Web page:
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  12. Gramsci

    Gramsci Well-Known Member

    This shows how little public impact the BCA in its new home has had. He apparently doesn't know that UK has a public institution for Black culture and history already established.

    As you were so supportive of the previous head of the BCA what is your view on him being replaced?
     
  13. snowy_again

    snowy_again Slush

    A museum and an archive are two different things.
     
  14. Gramsci

    Gramsci Well-Known Member

    I thought that point of setting up the BCA in the new building was to make it a public institution. It has a cafe, exhibition space, shop and courtyard.

    If it was the remain purely an archive it could have been set up in a less public building and with less expense. Making its main purpose as an archive more sustainable over long term.

    imo the present building for BCA is botched hybrid of an archive and museum. It wasn't thought through clearly when designed and funded.

    Also I thought a lot of museums were also archives. Tate, British museum show part of the objects they have. A lot are in storage. The Tate for example still acquires works. So many museums also have archive/ conservation section.
     
  15. blameless77

    blameless77 Well-Known Member


    Tate’s archive is in a warehouse in deepest Bermondsey, which kind reinforces your point about archive v museum. Agreed - a lot more outreach is needed, and ‘inreach’ from the community, if that’s a thing :)
     
    Gramsci likes this.
  16. snowy_again

    snowy_again Slush

    I've just found this interview with some of the new BCA management:

    BCA’s new head Arike Oke says archives are a world to explore not just a record of the past

    Arike Oke, head of the Black Cultural Archives on Brixton’s Windrush Square talks to Leslie Manasseh about her new job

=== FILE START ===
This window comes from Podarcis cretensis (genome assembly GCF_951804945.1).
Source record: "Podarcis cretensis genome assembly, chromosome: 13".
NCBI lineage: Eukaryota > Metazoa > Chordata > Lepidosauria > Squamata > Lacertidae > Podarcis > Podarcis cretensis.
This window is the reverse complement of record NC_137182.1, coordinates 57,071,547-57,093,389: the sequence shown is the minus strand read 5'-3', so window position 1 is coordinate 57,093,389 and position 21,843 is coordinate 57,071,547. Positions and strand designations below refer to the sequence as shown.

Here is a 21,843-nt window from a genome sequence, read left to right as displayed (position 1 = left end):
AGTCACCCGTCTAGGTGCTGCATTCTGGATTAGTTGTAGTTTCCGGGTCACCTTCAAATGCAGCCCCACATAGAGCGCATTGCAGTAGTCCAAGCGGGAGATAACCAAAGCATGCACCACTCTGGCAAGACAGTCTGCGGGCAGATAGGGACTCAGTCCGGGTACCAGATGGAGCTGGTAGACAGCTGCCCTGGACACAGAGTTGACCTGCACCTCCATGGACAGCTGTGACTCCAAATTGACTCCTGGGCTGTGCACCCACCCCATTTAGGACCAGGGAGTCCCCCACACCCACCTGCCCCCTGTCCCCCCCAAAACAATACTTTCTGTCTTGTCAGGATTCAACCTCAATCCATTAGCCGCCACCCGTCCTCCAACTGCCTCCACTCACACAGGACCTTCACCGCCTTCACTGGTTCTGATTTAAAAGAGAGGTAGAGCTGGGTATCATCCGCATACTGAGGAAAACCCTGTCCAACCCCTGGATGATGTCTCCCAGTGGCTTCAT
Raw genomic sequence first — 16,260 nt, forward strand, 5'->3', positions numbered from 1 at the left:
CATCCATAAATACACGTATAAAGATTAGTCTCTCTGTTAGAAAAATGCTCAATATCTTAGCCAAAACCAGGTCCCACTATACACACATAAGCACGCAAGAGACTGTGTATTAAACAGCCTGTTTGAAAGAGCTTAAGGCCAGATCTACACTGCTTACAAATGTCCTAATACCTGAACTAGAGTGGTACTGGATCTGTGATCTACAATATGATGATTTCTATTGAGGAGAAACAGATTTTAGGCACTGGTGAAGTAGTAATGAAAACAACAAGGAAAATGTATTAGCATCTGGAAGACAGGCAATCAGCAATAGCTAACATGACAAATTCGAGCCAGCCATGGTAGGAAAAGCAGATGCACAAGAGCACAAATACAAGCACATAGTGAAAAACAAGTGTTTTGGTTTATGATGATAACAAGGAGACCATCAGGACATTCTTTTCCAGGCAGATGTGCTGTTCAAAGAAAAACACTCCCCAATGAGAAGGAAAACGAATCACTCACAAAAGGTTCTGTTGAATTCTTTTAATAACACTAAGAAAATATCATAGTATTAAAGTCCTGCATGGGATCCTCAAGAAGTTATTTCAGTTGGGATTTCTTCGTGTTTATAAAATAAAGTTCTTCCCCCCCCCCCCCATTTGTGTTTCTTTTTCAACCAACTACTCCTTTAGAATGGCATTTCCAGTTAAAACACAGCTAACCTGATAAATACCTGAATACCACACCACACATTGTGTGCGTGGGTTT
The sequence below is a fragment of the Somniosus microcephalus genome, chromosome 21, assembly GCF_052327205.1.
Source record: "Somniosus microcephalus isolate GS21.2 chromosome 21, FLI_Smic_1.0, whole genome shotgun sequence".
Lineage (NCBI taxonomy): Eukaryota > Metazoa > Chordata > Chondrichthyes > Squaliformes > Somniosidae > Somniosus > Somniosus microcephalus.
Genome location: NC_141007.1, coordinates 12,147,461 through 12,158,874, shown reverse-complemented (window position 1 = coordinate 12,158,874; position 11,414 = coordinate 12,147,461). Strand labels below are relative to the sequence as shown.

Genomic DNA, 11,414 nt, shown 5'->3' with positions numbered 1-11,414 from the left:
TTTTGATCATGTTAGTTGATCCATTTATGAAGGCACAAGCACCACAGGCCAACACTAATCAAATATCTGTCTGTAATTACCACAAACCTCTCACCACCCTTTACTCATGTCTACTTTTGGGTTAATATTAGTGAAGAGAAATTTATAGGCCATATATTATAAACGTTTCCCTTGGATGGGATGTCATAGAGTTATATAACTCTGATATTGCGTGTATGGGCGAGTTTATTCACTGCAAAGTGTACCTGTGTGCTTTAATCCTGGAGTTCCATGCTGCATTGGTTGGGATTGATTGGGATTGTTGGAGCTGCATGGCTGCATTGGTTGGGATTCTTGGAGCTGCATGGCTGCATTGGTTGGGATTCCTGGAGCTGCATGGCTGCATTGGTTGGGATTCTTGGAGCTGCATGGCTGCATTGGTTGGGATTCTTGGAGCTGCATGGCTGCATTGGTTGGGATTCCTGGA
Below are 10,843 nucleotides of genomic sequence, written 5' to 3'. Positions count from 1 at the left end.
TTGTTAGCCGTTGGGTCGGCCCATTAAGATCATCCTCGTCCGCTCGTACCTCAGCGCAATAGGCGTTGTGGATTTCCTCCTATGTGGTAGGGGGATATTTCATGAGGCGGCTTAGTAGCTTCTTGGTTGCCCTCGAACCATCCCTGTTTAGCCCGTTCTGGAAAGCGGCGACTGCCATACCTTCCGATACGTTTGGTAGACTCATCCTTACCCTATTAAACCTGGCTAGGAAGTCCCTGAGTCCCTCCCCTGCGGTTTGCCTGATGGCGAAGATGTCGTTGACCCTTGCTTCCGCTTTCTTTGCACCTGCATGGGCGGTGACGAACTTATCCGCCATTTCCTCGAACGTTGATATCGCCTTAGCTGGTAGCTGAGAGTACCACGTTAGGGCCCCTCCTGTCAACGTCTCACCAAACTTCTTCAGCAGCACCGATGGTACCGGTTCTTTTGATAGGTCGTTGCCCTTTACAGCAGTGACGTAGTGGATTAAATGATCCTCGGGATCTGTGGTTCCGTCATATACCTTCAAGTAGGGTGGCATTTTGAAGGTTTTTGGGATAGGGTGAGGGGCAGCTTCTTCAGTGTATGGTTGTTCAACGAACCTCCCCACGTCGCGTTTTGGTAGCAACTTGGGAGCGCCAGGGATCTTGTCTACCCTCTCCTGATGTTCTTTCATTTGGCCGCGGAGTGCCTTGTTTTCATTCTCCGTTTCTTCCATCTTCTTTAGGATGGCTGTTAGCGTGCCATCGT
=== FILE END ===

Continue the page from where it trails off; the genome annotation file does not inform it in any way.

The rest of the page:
The Black Cultural Archives is a unique, national institution that collects, preserves and celebrates the lives and history of Black people in Britain.

    Arike Oke is its new managing director. She had been in post for just 26 hours when I met her to talk about what she hopes to achieve.

    She can bring archives to life. In place of dry, dusty images of files locked in a basement, she talks with passion and enthusiasm about archives as living histories and testimonies to the past.

    “The power of archives (relates to) our identity and community, and how we understand our place in the world. They are stories of activism, struggles and success.”

    She worked in heritage for 15 years, after growing up in Hull in Yorkshire and Bauchi in Nigeria. It was while she was working as a registrar of births that she discovered her love of peoples’ stories. Working for BCA is obviously a high point in a career dedicated to connecting people with their history.

    Arike describes the BCA as “the home for Black British history which goes beyond documentary heritage. We also have photos, objects, videos and oral histories … and the power of archives is that you can choose your own path through them” The archives are a world to explore, not simply a record of the past.

    Why did she want the job and what is she planning to do? “I completely believe in the vision, and I want to realise BCA’s full potential. “The key to this is collaboration. I want to bring people together to talk about what BCA can do for Brixton and the community.

    “How we can build on our achievements, and how we can best articulate our vision, and focus on what makes BCA unique”. Arike is very much in listening mode. She obviously has ideas, but wants to take them forward collectively.

    It’s clear that she is also very ambitious for BCA. She believes it should be part of the national conversation. “We have something meaningful to say which can make a difference to society”.

    Following BCA’s high profile involvement supporting members of the Windrush generation, Arike wants BCA to continue to support the communities it serves.

    She also plans to build partnerships with cities across the country, strengthening BCA’s reach and influence.

    She relishes the challenges ahead because “that’s what makes the job interesting”. One of them will be making the BCA a sustainable organisation. “We’re a mission-based organisation, not a fundraising one, but we have to think about finances quite carefully.”

    All in all, Arike has a very full in tray.

    Her message to Brixton Blog readers? “Thanks so much for your support and please keep coming to us with your ideas, your creativity, your opinions, and even your criticism.”
     
    Cold Harbour likes this.
  17. editor

    editor Walking along the lonely street of dreams